Sunday, December 02, 2007
In this age of ridiculous ticket prices, disruptive assholes in theaters, brain-numbing advertisements and despicably overpriced concessions, it's easy...all too easy...to wait for the DVD or to watch on Pay-Per-View and not to get out to the movies.
The saying goes, if you don't vote, then you have no right to bitch about the way politicians run things. The same holds true with movies. Weekend movie results have become like horse races and the money suits keep an eye on which movies come in first or second. This affects how future movies are approved or disapproved.
Many of the movies I liked the most in the past year have been box office disappointments. Grindhouse being the most notorious example. But Hostel 2 and P2 also fared poorly. This hurts us all.
If you are visiting a site called Horror Drive-In, I assume that you enjoy potent horror movies. Yeah, we like mindless violence. Does that make us cretins? Hey, some people crave chocolate and it's bad for you. Are we any worse? We get a kick out of seeing violence on the screen. Most of us developed an affinity for it at an early age and despite wishes from our loved ones and other concerned parties, we stubbornly have refused to grow out of it. And we wouldn't want it any other way.
With the exception of Rob Zombie's Halloween remake and the ever-lucrative Saw franchise, R-Rated horror has been doing poor business of late. And I don't even care for the Saw movies and while I passionately urged everyone to see Halloween, I ended up strongly disliking it. But I still stand by my position that we need to cast our dollars, our votes, for visceral horror.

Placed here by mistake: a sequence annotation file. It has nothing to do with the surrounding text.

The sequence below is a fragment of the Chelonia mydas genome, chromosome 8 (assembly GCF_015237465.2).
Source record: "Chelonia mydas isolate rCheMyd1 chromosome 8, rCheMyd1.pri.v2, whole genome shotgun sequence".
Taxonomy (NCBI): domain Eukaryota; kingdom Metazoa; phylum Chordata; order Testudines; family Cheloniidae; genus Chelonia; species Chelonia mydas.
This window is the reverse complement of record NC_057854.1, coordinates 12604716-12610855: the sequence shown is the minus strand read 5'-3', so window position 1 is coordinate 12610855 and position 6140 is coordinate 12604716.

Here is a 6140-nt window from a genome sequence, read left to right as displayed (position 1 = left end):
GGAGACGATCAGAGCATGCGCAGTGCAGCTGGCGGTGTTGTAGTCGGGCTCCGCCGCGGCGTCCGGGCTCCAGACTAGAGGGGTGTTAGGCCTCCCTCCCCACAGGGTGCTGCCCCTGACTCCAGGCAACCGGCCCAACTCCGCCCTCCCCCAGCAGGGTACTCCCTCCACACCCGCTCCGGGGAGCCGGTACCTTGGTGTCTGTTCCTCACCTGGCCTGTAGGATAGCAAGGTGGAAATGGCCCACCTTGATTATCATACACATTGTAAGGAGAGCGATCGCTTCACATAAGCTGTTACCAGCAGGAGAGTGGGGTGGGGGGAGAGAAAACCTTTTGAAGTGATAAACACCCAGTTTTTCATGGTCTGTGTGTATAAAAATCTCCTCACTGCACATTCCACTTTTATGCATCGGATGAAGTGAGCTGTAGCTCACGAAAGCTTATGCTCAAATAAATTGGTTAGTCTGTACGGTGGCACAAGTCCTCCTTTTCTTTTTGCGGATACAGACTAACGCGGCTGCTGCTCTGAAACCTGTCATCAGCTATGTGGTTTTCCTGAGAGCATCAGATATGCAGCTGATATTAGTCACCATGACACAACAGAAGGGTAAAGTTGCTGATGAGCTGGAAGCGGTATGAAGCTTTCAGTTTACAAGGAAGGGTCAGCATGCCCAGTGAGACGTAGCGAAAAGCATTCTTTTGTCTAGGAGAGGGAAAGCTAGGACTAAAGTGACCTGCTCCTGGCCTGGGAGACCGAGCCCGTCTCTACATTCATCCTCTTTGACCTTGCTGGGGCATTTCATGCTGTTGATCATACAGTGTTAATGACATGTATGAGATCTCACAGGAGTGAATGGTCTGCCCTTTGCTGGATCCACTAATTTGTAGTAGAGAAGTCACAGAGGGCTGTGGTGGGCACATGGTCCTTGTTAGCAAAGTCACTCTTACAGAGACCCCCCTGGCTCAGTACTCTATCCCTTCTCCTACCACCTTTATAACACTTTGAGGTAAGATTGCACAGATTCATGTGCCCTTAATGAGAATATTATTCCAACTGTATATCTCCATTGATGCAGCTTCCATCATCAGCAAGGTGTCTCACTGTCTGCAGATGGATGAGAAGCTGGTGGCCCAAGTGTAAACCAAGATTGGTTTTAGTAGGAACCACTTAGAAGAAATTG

Other films fared slightly better than Grindhouse. 30 Days of Night did reasonably well, if not in the blockbuster range. I really didn't care for that one either. I adored The Mist and while it hasn't been a box disaster, so far it hasn't exactly set the movie business on fire.
If you haven't done so, see The Mist. Some complain about the end and others hated the monster effects, but the human element in The Mist is beautifully done. As far as I'm concerned, Frank Darabont has done no wrong with his films. You want intelligent horror to be produced and distributed? Show 'em with your dollars.
P2 wasn't a genre classic or anything, but it was a serious attempt at horror and it was genuinely suspenseful. But it got overlooked, or more properly, ignored, not even bringing in 4 million dollars of revenue. And this was co-written and produced by Alexandre Aja. Where is the fans' loyalty?
I know; going to the movies can be frustrating. By far the worst pratfall is the loud and obnoxious people (mostly kids) in the theaters. I've found that seeing a film at the earliest show of the day is a good way to avoid that. Little slackers are hardly out of their beds by noon, after spending all night playing Halo 3 or World of Warcraft.
And I love going to the movies. With all my heart. Sure, everything is homogenized these days. Drive-ins are all but gone and so are the indie theaters. The multiplexes rule the cinematic world and we are slaves to them if we want to see a movie on the big screen. But if we love movies..love them passionately...then we must make ourselves heard. Spouting off at message boards and at IMDB might help a tiny bit, but nothing speaks louder than money. Ticket sales. Your one ticket isn't going to make or break a picture's success, but if a million fans get away from their computers long enough to actually go to a movie, it will help. Enormously.
Today we're going to see No Country For Old Men. It's not a horror movie, but The Coens make intelligent motion pictures and that's a rare thing in this day and age. Comedies featuring what appears to be retarded people, mass-produced computer animated pap, and brainless CGI-heavy action tend to do well. There just aren't a lot of smart movies coming out these days.
So please, go to the movies more. Don't let the loudmouth cretins win by staying away and don't let Hollywood continue to rehash old ideas and plots over and again. At least without a fight. Get out there and make a difference or sit down at home and admit defeat.